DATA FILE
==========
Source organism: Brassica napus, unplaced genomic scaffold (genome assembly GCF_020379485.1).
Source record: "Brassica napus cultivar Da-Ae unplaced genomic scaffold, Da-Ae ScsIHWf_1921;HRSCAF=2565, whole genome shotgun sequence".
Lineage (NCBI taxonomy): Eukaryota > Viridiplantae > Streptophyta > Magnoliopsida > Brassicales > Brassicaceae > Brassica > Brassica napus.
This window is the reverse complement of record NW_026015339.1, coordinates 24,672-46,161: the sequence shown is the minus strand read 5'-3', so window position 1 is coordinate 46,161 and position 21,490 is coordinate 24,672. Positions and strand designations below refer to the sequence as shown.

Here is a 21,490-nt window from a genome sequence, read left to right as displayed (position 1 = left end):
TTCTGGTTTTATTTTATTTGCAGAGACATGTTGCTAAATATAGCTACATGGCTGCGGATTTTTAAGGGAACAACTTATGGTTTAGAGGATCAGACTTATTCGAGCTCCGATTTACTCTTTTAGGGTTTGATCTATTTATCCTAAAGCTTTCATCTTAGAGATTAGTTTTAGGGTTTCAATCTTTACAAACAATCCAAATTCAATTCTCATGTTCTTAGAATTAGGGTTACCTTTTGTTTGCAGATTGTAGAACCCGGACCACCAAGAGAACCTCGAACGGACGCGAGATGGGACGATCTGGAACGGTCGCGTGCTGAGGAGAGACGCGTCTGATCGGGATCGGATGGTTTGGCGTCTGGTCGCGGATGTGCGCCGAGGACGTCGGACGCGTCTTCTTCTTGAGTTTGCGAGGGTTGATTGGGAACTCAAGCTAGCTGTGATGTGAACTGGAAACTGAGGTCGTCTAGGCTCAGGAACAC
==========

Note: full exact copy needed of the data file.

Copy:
Source organism: Brassica napus, unplaced genomic scaffold (genome assembly GCF_020379485.1).
Source record: "Brassica napus cultivar Da-Ae unplaced genomic scaffold, Da-Ae ScsIHWf_1921;HRSCAF=2565, whole genome shotgun sequence".
Lineage (NCBI taxonomy): Eukaryota > Viridiplantae > Streptophyta > Magnoliopsida > Brassicales > Brassicaceae > Brassica > Brassica napus.
This window is the reverse complement of record NW_026015339.1, coordinates 24,672-46,161: the sequence shown is the minus strand read 5'-3', so window position 1 is coordinate 46,161 and position 21,490 is coordinate 24,672. Positions and strand designations below refer to the sequence as shown.

Here is a 21,490-nt window from a genome sequence, read left to right as displayed (position 1 = left end):
TTCTGGTTTTATTTTATTTGCAGAGACATGTTGCTAAATATAGCTACATGGCTGCGGATTTTTAAGGGAACAACTTATGGTTTAGAGGATCAGACTTATTCGAGCTCCGATTTACTCTTTTAGGGTTTGATCTATTTATCCTAAAGCTTTCATCTTAGAGATTAGTTTTAGGGTTTCAATCTTTACAAACAATCCAAATTCAATTCTCATGTTCTTAGAATTAGGGTTACCTTTTGTTTGCAGATTGTAGAACCCGGACCACCAAGAGAACCTCGAACGGACGCGAGATGGGACGATCTGGAACGGTCGCGTGCTGAGGAGAGACGCGTCTGATCGGGATCGGATGGTTTGGCGTCTGGTCGCGGATGTGCGCCGAGGACGTCGGACGCGTCTTCTTCTTGAGTTTGCGAGGGTTGATTGGGAACTCAAGCTAGCTGTGATGTGAACTGGAAACTGAGGTCGTCTAGGCTCAGGAACAC